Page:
The project site is located on an alluvial terrace along the west side of Los Gatos Creek at an elevation range of 288 to 295 feet above sea level. The site has been previously graded so that it is essentially flat, with a gentle slope downward to a runoff catchment, about four to five feet deep, on the east side.

  1. The main potential hazard to structures and people on site would be from seismic activity. Because the site would be fenced and locked, direct public access would be prevented. No workers would be present on the site, except during brief periods of occasional maintenance and inspection activities. Therefore, the potential for injuries to people on the site during earthquakes would be only a remote possibility. The earthquake hazards are potentially significant only for the facilities themselves. To the extent that these would be rendered inoperable by an earthquake, resulting in a loss of power in the service area, the project could affect population in the service area. However, a major earthquake that could affect the site also is likely to affect a wide area in the South Bay. By providing better linkage of power transmission in the area, the project likely would result in a net improvement to system reliability during and following a major earthquake. In the event of the loss of operation of one of the other substations in an earthquake, the potential for providing electric power service could be compensated by operation of the other substations, including the proposed Vasona station.

    The San Andreas Fault lies about 5 miles north of the site, and there is evidence that the potentially active Shannon Fault crosses the southwestern corner of the project site (PG&E, 1997a). The Seismic Safety Element of the Town General Plan has mapped the Shannon Fault zone approximately 100 feet south of the project site (Los Gatos, 1994), however, this portion of the fault is poorly constrained and has been mapped in several locations. One study, Herd (1980), places the fault through the southern portion of the site. There may be the potential for fault rupture (small displacement - less than 0.5 feet) related to coseismic ground deformations (secondary effects such as ground lurching and settlement) from a large earthquake occurring on the San Andreas Fault, or possibly from a primary rupture on the Shannon Fault across the western or southwestern corner of the site (PG&E, 1997a). Compliance with the Uniform Building Code is required for design and construction of the facilities; this would reduce fault rupture effects to levels of acceptable risk and result in a less than significant impact from possible fault rupture.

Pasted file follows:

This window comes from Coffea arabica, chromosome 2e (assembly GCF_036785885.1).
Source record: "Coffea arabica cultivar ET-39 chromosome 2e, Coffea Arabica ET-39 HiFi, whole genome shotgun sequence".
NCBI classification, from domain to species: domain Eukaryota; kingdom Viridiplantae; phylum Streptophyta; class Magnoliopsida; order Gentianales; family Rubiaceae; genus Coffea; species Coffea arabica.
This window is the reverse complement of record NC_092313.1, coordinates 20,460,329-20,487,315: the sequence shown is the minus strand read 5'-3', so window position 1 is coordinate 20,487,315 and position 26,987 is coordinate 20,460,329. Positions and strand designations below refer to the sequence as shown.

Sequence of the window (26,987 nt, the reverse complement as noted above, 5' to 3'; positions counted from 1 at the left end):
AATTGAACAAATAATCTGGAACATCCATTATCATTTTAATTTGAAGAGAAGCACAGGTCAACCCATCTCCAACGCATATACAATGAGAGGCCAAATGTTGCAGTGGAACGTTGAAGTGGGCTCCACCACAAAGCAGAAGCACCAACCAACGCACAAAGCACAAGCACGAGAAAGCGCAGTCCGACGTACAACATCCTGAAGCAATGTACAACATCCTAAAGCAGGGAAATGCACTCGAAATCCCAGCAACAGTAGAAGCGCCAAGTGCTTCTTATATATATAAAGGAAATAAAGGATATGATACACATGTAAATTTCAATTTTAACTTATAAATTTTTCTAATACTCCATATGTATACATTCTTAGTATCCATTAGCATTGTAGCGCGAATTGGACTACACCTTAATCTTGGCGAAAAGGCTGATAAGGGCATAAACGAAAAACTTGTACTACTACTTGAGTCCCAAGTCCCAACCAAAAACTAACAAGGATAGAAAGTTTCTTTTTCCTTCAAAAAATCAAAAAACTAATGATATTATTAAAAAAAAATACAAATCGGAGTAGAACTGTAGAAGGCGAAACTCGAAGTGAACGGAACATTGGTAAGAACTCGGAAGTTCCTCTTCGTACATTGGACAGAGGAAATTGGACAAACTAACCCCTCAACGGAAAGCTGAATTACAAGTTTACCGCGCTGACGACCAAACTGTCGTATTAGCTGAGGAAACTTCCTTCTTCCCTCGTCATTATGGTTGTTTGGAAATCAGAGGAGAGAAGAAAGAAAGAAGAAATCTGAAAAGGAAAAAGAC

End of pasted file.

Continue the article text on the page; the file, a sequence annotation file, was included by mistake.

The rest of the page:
1. The project site is located in the Santa Cruz Range foothills in the Coast Range Geomorphic Province, which is an area of high seismic activity. Several major northwest-trending fault zones are anticipated to generate major earthquakes that could induce significant ground shaking at the site, including the San Andreas Fault Zone (the dominant fault zone in California), and a number of smaller fault zones are located within 40 miles of the project site. In addition to the San Andreas and Shannon Faults, other potentially active faults are listed in Table III-1. According to the Seismic Safety Element of the Town General Plan (1994), the site is located in a "Major Geotechnical Hazard area with Landslide Potential". A major earthquake on any of the faults listed in Table III-1 could produce severe groundshaking at the site, affecting the proposed facilities (see discussion under (a), above. Compliance with the Uniform Building Code in facilities' design and construction, as required by state and local policy, would reduce groundshaking effects on those facilities to levels of acceptable risk, as is the specific purpose of the Code, and result in a less than significant impact from seismic hazard.